"I don't know how," Fred said. "Will you tell her for me? Tell her I'll write as much as I'm able. I'll miss her, but it's best this way."
Alice nodded, unable to speak. She watched the father of her child walk down the street, knowing she'd never see him again. She turned and hid her face in Heath's chest, and wept bitterly.
* * * * * * * * * * * * * * * * * * * * * * *
A cold wind blew as Alice watched Lena lay flowers on her father's grave. As the preacher finished speaking, Fred's parents made their way over to them. "Alice," Fred's mother said, hugging her warmly. "We're so glad you came." She bent over. "And Lena, we've heard so much about you, we're happy to finally be meeting you."
Fred's father offered Lena his hand. "Would you like to meet your cousins? They're much younger than you, but I'm sure they'd be happy to see you." Lena nodded, and took the older gentleman's hand and let him lead her off.
Mrs. MacDonald wrapped an arm around Alice's waist as they walked away from the gravesite. "Fred told us what you did for him - I want you to know how grateful we are. He died peacefully because of you."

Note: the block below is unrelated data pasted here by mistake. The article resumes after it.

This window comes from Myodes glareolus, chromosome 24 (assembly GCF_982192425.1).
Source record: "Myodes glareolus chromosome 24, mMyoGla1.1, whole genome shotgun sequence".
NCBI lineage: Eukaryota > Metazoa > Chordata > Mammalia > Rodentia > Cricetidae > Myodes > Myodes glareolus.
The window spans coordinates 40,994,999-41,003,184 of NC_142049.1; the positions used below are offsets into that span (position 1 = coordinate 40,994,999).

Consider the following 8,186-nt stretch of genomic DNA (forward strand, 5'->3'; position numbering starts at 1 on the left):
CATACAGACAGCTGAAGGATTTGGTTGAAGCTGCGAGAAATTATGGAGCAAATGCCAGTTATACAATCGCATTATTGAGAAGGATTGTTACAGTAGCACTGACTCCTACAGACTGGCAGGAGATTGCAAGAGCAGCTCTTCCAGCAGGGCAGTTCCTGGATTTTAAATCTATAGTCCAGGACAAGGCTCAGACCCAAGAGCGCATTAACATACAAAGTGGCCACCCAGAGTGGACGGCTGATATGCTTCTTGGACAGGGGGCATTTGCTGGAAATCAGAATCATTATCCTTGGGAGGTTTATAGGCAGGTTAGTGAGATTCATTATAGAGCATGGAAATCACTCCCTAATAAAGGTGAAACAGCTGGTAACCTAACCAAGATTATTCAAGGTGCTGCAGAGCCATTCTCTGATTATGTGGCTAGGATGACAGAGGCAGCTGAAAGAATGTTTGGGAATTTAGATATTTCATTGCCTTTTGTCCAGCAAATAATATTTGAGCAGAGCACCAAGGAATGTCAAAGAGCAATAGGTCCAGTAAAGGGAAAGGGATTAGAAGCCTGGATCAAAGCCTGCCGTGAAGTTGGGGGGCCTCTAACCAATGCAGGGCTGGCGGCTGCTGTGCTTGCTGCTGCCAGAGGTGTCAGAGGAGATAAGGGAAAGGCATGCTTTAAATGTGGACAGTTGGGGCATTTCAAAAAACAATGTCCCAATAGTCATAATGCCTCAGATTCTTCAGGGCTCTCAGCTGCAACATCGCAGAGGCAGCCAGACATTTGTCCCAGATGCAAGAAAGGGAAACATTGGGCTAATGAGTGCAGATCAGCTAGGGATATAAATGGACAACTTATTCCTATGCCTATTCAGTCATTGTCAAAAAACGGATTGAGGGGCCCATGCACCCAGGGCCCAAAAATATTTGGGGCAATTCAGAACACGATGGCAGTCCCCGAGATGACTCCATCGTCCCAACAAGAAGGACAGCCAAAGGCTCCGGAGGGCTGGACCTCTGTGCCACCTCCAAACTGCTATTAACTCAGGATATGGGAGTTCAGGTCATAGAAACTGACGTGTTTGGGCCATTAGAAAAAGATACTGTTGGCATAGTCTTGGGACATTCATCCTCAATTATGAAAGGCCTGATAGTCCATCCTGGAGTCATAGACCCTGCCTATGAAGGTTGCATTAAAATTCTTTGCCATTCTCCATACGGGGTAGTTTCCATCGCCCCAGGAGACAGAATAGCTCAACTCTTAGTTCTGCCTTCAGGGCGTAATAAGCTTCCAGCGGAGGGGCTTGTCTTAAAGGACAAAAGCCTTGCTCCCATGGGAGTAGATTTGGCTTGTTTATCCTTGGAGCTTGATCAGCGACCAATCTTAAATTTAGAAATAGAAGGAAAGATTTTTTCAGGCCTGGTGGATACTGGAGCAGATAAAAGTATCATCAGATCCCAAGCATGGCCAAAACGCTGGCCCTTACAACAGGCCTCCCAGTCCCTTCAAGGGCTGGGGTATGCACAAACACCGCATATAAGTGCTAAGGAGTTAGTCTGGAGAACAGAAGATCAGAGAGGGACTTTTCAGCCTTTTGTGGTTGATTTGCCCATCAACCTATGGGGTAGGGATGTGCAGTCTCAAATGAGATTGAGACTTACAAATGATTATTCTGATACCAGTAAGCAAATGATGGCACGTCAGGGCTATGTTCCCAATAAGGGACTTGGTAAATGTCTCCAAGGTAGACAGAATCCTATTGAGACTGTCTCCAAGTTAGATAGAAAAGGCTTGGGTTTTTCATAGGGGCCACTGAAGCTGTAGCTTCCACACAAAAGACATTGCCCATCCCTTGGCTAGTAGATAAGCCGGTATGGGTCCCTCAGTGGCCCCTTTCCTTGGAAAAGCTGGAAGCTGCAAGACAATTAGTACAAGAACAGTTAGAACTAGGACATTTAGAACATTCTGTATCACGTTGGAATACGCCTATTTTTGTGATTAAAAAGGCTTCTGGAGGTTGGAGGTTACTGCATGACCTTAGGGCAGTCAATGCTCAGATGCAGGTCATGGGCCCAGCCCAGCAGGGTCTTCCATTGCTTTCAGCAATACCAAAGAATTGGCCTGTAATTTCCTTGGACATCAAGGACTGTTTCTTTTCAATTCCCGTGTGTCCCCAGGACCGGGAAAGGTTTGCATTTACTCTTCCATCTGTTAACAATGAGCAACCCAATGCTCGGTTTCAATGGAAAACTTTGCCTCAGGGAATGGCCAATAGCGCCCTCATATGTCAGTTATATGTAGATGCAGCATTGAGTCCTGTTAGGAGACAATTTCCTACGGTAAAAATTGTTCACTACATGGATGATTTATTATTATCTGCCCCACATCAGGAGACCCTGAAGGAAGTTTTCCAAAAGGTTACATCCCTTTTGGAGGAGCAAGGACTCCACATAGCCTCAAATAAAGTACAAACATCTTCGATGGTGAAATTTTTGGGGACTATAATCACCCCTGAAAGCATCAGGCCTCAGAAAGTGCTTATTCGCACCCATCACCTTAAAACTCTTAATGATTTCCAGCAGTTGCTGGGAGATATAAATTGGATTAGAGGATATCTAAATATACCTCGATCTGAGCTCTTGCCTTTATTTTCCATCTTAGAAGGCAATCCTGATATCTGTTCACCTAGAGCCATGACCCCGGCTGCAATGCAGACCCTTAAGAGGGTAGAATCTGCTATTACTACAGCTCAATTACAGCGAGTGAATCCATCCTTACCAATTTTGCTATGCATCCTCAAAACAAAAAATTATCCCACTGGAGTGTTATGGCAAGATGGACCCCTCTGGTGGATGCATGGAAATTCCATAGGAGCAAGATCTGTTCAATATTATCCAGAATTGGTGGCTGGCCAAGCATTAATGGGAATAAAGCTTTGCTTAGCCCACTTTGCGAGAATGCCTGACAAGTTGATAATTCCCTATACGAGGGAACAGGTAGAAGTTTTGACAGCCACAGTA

"I must admit I didn't expect this warm a welcome," Alice said.
"Ah, Alice," Mrs. MacDonald sighed. "Fred was not the brightest of sons, nor the nicest. He could be cruel when he was hurt or frightened. I wish you had come to us, instead of vanishing the way you did. We'd have made him do the right thing."
"Marry me?" Alice said. "I'm not sure that would have been the right thing."
"Perhaps not," Mrs. MacDonald said, "but at least own up and take responsibility. And we'd have welcomed Lena as our grandchild, instead of wondering what had happened all these years."
Alice wiped away a tear. "When did you know?"
"Well, we suspected as soon as you left, but we didn't know until just before Fred came to see you, when he finally confessed everything. I almost hate to say it, but it took dying to finally make a man out of him."
"He was good to her in the end," Alice said, "I have to give him credit. At least she'll have good memories of her father, instead of always wondering."
Mrs. MacDonald looked down at Alice's hands. "When are you getting married?" she asked.
"In the spring," Alice said, "when Heath's sister returns - she's out of the country right now."
"Fred said he was a good man. Would it be too much to ask for an invitation? Lena is our grandchild - we'd like to see her happily settled."
"Of course," Alice said, moved. "And you can come visit us, if you want."
"We'd like that," Mrs. MacDonald said. "We'd like that a lot."